The last word on a 20 miler, that's what I said to myself after today's long run. Memorable as it was challenging. I was tired, and had just run through crappy weather. I stretched my calves and as I stood there, dripping, looking at the 20 miles on my watch, my body convulsed. What was that? Dare I say it, was it sobbing? Yes, that's a weird feeling, but I went with it. Tears of exhaustion, joy, pain?
This morning, I tucked a transit token into my short pocket. Omen? It was an odd choice because I usually wrap a $10 or $20 in plastic wrap in case I'd need to buy a drink or mid-run Gatorade. Not today, just a token, my little way out in case things went wrong. And as I was about to head out on today's 20 miler, I stopped by my running stash and pulled out the BodyGlide. It had rained earlier that morning and I wasn't going to take any chances.
The first half of the run was uneventful. It was misting, spitting, or that little bit of welcome spritzing on a very humid morning. The trails were a little quiet at 7 a.m. but I was making my way out for a big out and back. 10 miles out, then the return home. I've been finding it a little tough finding a faster pace on these long runs, but I spent a good 30 minutes yesterday with the roller on my calves, and my legs were feeling a lot more fresh.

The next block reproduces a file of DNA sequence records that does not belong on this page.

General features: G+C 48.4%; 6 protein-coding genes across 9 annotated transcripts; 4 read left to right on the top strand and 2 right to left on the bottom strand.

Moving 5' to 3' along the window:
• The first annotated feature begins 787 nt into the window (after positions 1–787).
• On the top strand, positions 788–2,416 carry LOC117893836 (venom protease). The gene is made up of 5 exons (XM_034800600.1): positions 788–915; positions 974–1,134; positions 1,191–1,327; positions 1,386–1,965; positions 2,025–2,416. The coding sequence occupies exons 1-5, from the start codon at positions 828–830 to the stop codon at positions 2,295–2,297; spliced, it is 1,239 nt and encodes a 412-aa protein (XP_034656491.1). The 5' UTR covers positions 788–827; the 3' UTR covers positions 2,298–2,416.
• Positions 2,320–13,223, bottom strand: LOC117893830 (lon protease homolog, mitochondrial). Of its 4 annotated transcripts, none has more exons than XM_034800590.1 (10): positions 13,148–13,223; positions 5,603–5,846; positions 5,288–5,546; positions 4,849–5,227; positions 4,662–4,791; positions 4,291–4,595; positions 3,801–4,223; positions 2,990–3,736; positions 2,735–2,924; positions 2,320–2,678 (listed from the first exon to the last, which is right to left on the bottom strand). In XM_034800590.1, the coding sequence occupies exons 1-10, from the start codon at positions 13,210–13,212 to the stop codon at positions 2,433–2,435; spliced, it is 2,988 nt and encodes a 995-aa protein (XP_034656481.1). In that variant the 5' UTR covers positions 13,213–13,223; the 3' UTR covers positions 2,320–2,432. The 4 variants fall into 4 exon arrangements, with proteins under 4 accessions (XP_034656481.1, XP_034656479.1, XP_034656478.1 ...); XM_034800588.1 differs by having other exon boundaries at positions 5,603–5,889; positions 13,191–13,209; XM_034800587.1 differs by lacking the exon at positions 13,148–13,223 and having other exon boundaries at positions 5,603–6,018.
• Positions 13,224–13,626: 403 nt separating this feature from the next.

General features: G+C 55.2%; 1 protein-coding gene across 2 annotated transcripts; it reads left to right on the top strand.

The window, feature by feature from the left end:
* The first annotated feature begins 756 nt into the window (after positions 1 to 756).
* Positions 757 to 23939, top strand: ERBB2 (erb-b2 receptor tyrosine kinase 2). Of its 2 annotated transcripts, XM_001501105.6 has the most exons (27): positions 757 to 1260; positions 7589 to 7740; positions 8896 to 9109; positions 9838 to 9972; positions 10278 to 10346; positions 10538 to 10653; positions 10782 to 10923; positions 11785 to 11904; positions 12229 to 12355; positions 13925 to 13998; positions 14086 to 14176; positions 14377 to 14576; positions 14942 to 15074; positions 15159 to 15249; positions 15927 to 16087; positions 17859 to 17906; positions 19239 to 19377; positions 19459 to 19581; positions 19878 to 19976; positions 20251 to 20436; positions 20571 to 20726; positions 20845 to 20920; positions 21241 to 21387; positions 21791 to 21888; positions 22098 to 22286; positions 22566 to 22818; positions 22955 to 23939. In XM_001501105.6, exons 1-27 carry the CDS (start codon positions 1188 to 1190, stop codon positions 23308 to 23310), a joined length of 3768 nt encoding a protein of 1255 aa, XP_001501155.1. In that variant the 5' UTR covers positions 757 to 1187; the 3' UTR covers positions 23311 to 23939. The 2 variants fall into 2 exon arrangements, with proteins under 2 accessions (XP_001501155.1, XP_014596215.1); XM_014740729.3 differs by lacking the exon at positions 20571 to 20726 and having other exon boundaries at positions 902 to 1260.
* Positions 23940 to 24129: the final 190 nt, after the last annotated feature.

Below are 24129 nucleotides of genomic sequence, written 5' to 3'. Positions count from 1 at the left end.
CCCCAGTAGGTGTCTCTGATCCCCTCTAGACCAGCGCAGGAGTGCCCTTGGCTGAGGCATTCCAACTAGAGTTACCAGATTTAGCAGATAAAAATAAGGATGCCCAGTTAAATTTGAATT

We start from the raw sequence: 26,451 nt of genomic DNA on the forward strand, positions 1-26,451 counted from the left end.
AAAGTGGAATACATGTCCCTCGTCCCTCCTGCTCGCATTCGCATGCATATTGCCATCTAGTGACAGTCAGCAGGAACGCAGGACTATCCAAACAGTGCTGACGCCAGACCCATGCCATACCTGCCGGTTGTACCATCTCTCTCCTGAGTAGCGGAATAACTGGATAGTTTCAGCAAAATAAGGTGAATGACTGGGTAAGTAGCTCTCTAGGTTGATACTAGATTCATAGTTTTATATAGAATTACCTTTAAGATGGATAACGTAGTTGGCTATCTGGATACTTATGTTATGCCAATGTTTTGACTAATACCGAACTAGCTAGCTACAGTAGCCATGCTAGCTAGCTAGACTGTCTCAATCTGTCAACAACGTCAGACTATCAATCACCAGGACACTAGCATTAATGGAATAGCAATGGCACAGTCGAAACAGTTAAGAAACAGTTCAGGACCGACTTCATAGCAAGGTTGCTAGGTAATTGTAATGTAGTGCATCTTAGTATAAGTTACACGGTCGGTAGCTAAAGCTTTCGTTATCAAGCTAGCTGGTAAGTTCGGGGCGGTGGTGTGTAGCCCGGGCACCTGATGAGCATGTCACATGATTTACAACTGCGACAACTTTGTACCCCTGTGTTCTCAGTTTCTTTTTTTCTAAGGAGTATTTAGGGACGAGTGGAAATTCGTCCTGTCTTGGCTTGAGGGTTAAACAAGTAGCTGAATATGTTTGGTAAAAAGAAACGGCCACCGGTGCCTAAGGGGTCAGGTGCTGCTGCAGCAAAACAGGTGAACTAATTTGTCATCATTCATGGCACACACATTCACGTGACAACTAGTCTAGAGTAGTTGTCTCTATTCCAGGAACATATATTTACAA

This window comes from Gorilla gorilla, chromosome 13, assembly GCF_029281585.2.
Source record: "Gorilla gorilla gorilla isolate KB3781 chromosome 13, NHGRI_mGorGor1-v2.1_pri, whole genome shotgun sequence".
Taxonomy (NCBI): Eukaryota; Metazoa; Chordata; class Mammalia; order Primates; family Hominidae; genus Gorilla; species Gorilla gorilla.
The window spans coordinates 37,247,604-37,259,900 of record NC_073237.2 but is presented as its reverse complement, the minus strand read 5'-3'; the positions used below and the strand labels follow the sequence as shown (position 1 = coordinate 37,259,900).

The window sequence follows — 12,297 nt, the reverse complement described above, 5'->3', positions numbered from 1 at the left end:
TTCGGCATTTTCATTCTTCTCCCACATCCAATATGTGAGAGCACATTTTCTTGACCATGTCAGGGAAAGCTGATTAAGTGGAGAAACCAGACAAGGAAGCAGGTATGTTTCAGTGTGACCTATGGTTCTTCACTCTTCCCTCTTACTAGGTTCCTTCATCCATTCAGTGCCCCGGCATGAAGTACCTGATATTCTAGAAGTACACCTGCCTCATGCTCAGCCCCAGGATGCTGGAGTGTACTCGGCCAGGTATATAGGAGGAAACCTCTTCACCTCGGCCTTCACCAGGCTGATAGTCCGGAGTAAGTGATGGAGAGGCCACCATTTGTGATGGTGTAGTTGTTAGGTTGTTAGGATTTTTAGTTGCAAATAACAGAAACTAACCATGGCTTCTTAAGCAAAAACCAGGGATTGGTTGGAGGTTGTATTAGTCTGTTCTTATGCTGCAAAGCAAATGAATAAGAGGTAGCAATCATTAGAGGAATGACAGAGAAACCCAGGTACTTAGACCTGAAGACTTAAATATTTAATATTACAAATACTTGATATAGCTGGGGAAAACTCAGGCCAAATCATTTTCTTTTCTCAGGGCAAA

In a lot of cases, it was your typical summer long run. Podcast episodes came and went, and I was sucking in the Gatorade at the proper intervals. The humid air was stifling.
On my way back, the misty rain turned into rain. Then rain turned into pelts. Then it turned into a full on torrential downpour. My shades were fogging over and I could barely see. I was running under storefront awnings, even ducked into an entrance for a minute or two. What the hell, I thought, lets go, but 500 metres later, seeing a college campus and plenty of dry space, I sought shelter. Waited. And waited. As I was hoping downpour would die down.
Actually considered using that token as the streetcar stopped nearby. Only considered, but it wasn't happening. So after 15 minutes, I set out for the 8 miles home.
So I was getting soaked, and although I hate to start my runs in the rain, a summer rain in the middle ain't that bad. I was thanking myself for the BodyGlide coating, hoping my iPod would survive and tried not to jump into too many puddles (there were mini lakes forming by the sidewalk). Many a shop keeper or someone seeking shelter got a good laugh from my exploits and were waving at me. "You're swimming," one shop owner said as I strode directly into a puddle.
As I reentered the waterfront path, I saw more runners. We all waved at each other. Camaraderie in the misery. The rain was cooling, clinging, refreshing, but weighing on my clothes. The feet were soaked but my legs felt great. The last few metres, just as I entered the courtyard leading to my condo, I saw my Garmin click over 32.2K, a perfect out-and-back metre.
Travelled so far. Dripping. Exhausted. Hard core. Happy. "This is how we f*cken do it", I muttered to no one in particular. To remind myself that it was true, I said it again just before leaning into my post-run stretches and eventual sobs. I had no shame, I was soaked to the bone anyways.